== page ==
Across the pond, tail risks that would depress the euro include Eurozone sovereign restructuring — a more sophisticated synonym for “default” — which could entail haircuts for bondholders, as well as an unlikely but not impossible euro breakup.
Erratic and choppy fluctuations
“A lot of downside risks were already priced in the euro,” explains Daniel Brehon, foreign exchange (FX) strategist at Deutsche Bank, “whereas none of the upside risks such as the Eurozone finance ministers meeting, a potential issuance of Eurobonds, or mechanisms whereby Germany would step in, were priced in.”
Thus, these internal euro-supportive forces as well as other external forces such as Asian demand for Eurozone debt and investors’ positioning (since the market was widely shorting the euro via ‘stop-losses’) have helped the euro appreciate in January and might contribute to a euro rally until the news is digested.
“However, the situation is not resolved. The meeting of the Eurozone finance ministers lacked progress on expanding the size and scope of the European Financial Stability Facility (EFSF), and thus the elements of pressure in the peripheral debt markets will again intensify,” explains Robert Lynch, head of G10 FX strategy at HSBC. “Hence, we are more comfortable with a euro/dollar at 1.25 for the first quarter than at 1.35.”
As for year-end, there are two distinct schools of thought. The first one argues that effective solutions to the Eurozone crisis along with structural imbalances in the US will strengthen the euro and weaken the US dollar in the long-term. This school forecasts the rate to trade up to 1.50 on the back of growing fears of the American current-account deficit, unresolved unemployment issues and a mortgage funding gap. Moreover, structural outflows to other markets, diversification from the US dollar due to overweight exposure and the questioning of the US dollar’s status as a safe haven currency, would also weigh down on the buck.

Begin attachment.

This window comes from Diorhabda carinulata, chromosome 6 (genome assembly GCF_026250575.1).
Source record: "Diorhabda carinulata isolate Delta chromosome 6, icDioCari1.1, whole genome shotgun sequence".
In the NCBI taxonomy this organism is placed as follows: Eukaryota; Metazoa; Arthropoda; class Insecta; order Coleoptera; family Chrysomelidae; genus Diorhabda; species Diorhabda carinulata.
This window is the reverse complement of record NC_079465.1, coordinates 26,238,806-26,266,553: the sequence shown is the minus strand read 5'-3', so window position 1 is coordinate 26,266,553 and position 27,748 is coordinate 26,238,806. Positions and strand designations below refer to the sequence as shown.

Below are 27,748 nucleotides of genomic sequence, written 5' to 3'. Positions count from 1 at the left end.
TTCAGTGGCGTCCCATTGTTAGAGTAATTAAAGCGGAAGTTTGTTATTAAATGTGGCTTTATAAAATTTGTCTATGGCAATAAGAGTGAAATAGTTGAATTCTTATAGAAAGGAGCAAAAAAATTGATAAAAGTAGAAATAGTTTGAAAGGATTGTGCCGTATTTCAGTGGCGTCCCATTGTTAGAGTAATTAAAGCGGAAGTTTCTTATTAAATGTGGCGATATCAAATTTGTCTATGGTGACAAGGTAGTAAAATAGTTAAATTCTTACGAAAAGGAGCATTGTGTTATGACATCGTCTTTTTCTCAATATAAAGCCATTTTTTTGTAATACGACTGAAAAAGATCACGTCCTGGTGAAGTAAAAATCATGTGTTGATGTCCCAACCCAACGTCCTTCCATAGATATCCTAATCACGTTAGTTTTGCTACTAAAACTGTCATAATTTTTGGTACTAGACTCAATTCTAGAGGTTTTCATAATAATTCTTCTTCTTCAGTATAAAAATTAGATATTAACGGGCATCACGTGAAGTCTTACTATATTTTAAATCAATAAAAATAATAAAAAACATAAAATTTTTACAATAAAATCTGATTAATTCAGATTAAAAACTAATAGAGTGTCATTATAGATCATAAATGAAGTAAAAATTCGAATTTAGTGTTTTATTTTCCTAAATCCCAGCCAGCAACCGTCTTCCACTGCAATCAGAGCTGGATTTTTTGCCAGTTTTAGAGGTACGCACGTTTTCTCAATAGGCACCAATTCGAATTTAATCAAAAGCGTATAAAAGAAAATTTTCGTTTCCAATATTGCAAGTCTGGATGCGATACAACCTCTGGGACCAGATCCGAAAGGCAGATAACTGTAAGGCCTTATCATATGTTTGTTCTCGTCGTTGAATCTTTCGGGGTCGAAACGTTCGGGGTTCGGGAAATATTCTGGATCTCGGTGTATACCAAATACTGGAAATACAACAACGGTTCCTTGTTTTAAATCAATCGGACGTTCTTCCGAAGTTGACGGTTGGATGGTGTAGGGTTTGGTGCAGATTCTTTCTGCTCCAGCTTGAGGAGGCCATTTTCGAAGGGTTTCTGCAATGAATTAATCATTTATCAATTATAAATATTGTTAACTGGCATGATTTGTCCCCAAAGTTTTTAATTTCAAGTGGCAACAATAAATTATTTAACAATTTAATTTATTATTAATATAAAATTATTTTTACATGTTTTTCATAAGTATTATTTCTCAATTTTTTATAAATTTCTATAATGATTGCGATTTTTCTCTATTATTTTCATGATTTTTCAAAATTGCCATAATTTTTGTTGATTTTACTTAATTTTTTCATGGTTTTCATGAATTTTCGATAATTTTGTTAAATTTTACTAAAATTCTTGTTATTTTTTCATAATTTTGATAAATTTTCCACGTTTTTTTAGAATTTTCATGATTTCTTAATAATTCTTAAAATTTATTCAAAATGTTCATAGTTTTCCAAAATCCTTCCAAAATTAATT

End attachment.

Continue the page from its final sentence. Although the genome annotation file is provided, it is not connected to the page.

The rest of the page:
The second school of thought emphasizes the potential for greater disappointment on the Eurozone side. “Not only does Europe need to tackle the debt issue, but it also needs to restructure the banks given how undercapitalized they are; they ideally need something such as a European TARP [Troubled Asset Relief Program],” says Gabriel de Kock, head of US FX strategy at Morgan Stanley.
As the debt will then look artificially inflated, a higher risk premium will be attached to it; rates would increase, which will cause the euro to sell off. Moreover, the second school believes that the US dollar will perform well on the back of good figures in the second half of 2011, predicting in some cases that US inflation might peak, which would cause policy tightening and ultimately be US dollar positive. “Although there currently is optimism in the Eurozone market, the euro/dollar will be choppy throughout the year, but a choppy downward trend,” insists Brian Kim, FX strategist at UBS.
So what now?
A popular strategy would be to short euros in the first quarter when the upswing seen at the end of January decelerates, but initiate a long euro/dollar position when it hits the mid-to-low 1.20s, since consensus remains generally higher than 1.25 in the long-term.
However, given the erratic FX outlook, with brokers forecasting the rate trading anywhere between 1.20 and 1.50 at year-end, it might make sense to look at hedging, using options or forwards, in order to manage risk or to bet on volatility trades (volatility arbitrage).
If directional investors think that the current implied volatility of options is lower than their forecast for the future realized volatility, then they should “long” the volatility; in other words, buy an option and delta-hedge it.
Finally, with a choppy rate and expensive standard options strategies, euro-bearish investors might also prefer to look at cheaper options by either selling euro/dollar spot and buying a cheap digital out-of-the-money call option or even venture into more exotic strategies, such as window knock-ins. But directional investors beware: this is just one side of the coin.
NATACHA TANNOUS is EXECUTIVE’S financial correspondent